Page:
Daily Routines after Retirement

A few weeks ago a friend who is about to retire asked about my daily routines after retirement.  She wondered how she would get into a new routine without the structure of a job that required getting up early, commuting, and meeting expectations in the workplace. Without a job that dictates the flow of a day, how would she fill her days?

Her question made me realize that I’ve developed a set of daily retirement routines.  With the four distinct seasons in Canada, there are seasonal variations in the routine, but core aspects remain the same. For example, in warm weather, I sit outdoors to drink my morning coffee; on cool days or during the winter, coffee is drunk in the cozy comfort of a living room chair — preferably near to a sunny window.

After a lifetime of being ruled by a clock I spent the first few months of retirement absolutely rejecting any structure or routine.  I relished the freedom of ‘going with the flow’ which meant eating when I felt like eating, sleeping when I felt like sleeping, and following no routines. I rejected anything that restricted the new freedom of retirement.

As time passed and I completed the honeymoon phase of the newly retired, I realized that routines matter in terms of life balance and self-esteem.  Gradually certain habits developed;  these habits provide routine and structure to most days.

These routines/habits have evolved over the five years since I retired.  I’m sure there will be further changes as time goes by.

My day begins with an hour or so of quiet time drinking coffee, listening to CBC world news, writing my journal, checking emails, and planning the day.  Then it’s time for showering, dressing, and preparing to face the day.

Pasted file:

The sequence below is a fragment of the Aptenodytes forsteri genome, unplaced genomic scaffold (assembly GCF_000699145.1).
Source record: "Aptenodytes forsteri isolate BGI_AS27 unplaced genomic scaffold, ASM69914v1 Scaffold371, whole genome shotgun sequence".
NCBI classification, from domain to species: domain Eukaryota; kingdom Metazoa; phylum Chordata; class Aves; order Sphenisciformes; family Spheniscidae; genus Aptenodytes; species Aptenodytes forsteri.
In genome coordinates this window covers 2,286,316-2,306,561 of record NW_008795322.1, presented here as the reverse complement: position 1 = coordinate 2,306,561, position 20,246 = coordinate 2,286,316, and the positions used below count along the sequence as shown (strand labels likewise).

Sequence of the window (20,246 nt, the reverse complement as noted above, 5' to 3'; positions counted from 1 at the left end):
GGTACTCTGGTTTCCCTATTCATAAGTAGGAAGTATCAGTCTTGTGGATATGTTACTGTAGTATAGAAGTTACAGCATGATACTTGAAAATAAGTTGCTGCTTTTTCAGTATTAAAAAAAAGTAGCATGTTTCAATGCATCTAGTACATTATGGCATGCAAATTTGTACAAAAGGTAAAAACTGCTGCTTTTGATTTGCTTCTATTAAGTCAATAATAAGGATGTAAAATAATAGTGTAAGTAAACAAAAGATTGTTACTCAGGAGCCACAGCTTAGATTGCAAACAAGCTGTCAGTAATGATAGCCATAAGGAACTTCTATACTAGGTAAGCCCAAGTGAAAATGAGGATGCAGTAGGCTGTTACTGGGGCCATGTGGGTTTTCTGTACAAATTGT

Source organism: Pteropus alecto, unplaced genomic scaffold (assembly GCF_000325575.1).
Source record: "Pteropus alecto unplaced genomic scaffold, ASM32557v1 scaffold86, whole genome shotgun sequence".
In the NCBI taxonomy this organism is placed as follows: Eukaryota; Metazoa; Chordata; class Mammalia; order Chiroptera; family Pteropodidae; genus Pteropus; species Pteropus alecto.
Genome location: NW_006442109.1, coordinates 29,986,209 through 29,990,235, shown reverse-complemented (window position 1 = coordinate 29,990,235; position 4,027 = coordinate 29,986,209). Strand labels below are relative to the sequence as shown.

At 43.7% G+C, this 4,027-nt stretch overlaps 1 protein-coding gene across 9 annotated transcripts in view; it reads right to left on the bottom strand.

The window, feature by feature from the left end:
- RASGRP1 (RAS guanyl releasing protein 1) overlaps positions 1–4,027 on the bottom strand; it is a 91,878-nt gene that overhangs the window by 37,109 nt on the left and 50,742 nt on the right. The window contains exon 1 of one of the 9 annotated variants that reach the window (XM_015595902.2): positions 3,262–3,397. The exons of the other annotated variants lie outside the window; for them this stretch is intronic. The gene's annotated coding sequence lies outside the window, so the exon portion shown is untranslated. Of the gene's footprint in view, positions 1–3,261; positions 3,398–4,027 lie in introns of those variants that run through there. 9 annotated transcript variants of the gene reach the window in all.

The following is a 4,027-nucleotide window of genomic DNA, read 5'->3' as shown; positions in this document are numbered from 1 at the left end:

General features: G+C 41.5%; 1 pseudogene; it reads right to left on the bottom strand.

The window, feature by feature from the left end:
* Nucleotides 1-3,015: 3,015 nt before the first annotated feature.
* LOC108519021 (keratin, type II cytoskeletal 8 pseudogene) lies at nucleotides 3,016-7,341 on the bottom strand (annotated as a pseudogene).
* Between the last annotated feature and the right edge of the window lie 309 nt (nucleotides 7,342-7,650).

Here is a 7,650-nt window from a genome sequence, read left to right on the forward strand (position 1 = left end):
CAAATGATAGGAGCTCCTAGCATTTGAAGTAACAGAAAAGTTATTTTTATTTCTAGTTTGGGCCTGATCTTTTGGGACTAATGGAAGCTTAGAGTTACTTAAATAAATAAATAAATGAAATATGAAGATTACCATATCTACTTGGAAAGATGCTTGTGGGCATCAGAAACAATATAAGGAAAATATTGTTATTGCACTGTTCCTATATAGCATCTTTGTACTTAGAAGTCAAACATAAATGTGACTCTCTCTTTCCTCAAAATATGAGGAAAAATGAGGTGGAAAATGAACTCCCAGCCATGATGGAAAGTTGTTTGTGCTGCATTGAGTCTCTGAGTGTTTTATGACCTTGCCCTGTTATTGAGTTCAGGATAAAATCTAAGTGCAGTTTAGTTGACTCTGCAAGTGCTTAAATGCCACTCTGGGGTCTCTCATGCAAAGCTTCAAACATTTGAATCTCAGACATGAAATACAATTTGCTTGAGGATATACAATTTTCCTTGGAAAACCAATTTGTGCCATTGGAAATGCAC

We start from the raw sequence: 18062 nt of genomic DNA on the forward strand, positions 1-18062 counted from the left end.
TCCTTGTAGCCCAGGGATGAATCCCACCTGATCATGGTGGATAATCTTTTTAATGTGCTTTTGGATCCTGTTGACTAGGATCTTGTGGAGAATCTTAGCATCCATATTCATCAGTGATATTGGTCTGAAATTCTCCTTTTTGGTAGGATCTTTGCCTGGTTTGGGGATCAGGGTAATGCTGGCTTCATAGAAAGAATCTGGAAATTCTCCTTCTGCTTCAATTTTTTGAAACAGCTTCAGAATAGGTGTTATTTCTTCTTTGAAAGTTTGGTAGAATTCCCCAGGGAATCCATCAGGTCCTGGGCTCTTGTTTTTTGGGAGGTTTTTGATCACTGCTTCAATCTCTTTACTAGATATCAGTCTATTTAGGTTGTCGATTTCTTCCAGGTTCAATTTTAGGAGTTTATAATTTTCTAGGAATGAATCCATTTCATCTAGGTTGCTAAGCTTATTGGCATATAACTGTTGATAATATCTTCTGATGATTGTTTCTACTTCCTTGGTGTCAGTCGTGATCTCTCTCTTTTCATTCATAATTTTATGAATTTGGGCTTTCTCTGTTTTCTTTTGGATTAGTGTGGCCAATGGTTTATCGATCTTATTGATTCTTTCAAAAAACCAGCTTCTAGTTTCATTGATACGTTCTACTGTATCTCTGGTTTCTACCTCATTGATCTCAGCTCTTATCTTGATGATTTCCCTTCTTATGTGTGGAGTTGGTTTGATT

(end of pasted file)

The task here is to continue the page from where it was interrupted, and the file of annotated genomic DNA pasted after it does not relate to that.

Exercise is an important part of retirement.  I build exercise into every week.  On three or four days, I go to the gym for aquatic exercise, strength-building, or yoga classes.  Gym time is usually followed by coffee and/or lunch with my husband or with gym buddies. On days when I’m not at the gym, I walk for about 45 minutes in the neighbourhood, or, when at the cottage, I walk on the beach.

Afternoons are usually devoted to writing, household tasks, errands, or hobbies.  On most days I cook — usually from scratch.  I make soups and stews during the cold months.  I love baking and bake all the bread for our household plus a supply of cookies and muffins for snacks. Sometimes there is an afternoon bridge game, or a meeting, or a nap!

Evenings don’t begin much before 8 or 9 pm as my husband and I enjoy late dinners.  Because of late eating schedule, we have little time before it’s lights out.  We may finish some of the household tasks that were left undone in the afternoon, do some reading, or, watch the late news on television.

There is always flexibility in the schedule.  After all, why retire if there won’t be time for fun or spontaneity? When a need or opportunity arises, I make adjustments.  If I’m asked to care for my grand-daughter, or go on a special outing with my husband, I abandon my routines.  Adjustments to routine are also called for when on vacation or traveling.

With repetition, many routines have become habits that I do without much thought or attention. Regular exercise and making time for writing are now habits that get incorporated into most days with little thought or planning. When retirement routines become habits, there is energy leftover for new challenges, for hobbies and new adventures.

Here is a link to  earlier postworksavvy thoughts on the topic of routines. Happy in Retirement — Good Routines

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